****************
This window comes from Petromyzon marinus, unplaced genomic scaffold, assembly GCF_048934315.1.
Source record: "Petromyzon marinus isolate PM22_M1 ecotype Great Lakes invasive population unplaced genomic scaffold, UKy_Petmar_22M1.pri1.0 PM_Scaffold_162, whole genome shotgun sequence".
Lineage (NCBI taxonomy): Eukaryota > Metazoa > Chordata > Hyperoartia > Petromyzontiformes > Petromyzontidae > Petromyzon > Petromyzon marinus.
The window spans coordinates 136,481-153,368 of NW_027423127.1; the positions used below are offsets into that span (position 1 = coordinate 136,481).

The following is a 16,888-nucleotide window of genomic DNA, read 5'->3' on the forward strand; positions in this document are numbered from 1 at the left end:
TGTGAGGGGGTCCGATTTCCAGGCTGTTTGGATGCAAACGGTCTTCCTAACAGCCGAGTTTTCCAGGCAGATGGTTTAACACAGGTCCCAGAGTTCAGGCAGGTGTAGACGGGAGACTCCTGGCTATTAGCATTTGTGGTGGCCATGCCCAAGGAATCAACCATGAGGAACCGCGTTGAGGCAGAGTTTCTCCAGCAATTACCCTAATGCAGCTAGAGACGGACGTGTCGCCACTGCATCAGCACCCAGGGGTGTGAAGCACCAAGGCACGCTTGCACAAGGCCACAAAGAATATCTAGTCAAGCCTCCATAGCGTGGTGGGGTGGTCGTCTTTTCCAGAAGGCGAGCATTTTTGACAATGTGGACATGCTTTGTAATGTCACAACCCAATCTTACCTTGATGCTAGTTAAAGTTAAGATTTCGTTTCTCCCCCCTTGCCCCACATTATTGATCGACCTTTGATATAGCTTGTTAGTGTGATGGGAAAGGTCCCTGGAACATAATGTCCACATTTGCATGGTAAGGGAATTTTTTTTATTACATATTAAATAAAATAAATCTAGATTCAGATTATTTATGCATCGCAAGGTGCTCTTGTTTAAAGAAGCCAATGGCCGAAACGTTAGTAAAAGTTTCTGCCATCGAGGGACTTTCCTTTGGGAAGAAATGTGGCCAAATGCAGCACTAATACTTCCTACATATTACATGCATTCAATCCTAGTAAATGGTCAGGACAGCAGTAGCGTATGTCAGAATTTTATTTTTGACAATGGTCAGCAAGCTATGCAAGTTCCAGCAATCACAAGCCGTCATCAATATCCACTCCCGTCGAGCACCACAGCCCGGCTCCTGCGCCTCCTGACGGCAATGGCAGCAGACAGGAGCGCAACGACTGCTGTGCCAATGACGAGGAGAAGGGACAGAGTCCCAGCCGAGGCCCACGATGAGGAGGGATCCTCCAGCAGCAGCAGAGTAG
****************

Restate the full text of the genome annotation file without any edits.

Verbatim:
This window comes from Petromyzon marinus, unplaced genomic scaffold, assembly GCF_048934315.1.
Source record: "Petromyzon marinus isolate PM22_M1 ecotype Great Lakes invasive population unplaced genomic scaffold, UKy_Petmar_22M1.pri1.0 PM_Scaffold_162, whole genome shotgun sequence".
Lineage (NCBI taxonomy): Eukaryota > Metazoa > Chordata > Hyperoartia > Petromyzontiformes > Petromyzontidae > Petromyzon > Petromyzon marinus.
The window spans coordinates 136,481-153,368 of NW_027423127.1; the positions used below are offsets into that span (position 1 = coordinate 136,481).

The following is a 16,888-nucleotide window of genomic DNA, read 5'->3' on the forward strand; positions in this document are numbered from 1 at the left end:
TGTGAGGGGGTCCGATTTCCAGGCTGTTTGGATGCAAACGGTCTTCCTAACAGCCGAGTTTTCCAGGCAGATGGTTTAACACAGGTCCCAGAGTTCAGGCAGGTGTAGACGGGAGACTCCTGGCTATTAGCATTTGTGGTGGCCATGCCCAAGGAATCAACCATGAGGAACCGCGTTGAGGCAGAGTTTCTCCAGCAATTACCCTAATGCAGCTAGAGACGGACGTGTCGCCACTGCATCAGCACCCAGGGGTGTGAAGCACCAAGGCACGCTTGCACAAGGCCACAAAGAATATCTAGTCAAGCCTCCATAGCGTGGTGGGGTGGTCGTCTTTTCCAGAAGGCGAGCATTTTTGACAATGTGGACATGCTTTGTAATGTCACAACCCAATCTTACCTTGATGCTAGTTAAAGTTAAGATTTCGTTTCTCCCCCCTTGCCCCACATTATTGATCGACCTTTGATATAGCTTGTTAGTGTGATGGGAAAGGTCCCTGGAACATAATGTCCACATTTGCATGGTAAGGGAATTTTTTTTATTACATATTAAATAAAATAAATCTAGATTCAGATTATTTATGCATCGCAAGGTGCTCTTGTTTAAAGAAGCCAATGGCCGAAACGTTAGTAAAAGTTTCTGCCATCGAGGGACTTTCCTTTGGGAAGAAATGTGGCCAAATGCAGCACTAATACTTCCTACATATTACATGCATTCAATCCTAGTAAATGGTCAGGACAGCAGTAGCGTATGTCAGAATTTTATTTTTGACAATGGTCAGCAAGCTATGCAAGTTCCAGCAATCACAAGCCGTCATCAATATCCACTCCCGTCGAGCACCACAGCCCGGCTCCTGCGCCTCCTGACGGCAATGGCAGCAGACAGGAGCGCAACGACTGCTGTGCCAATGACGAGGAGAAGGGACAGAGTCCCAGCCGAGGCCCACGATGAGGAGGGATCCTCCAGCAGCAGCAGAGTAG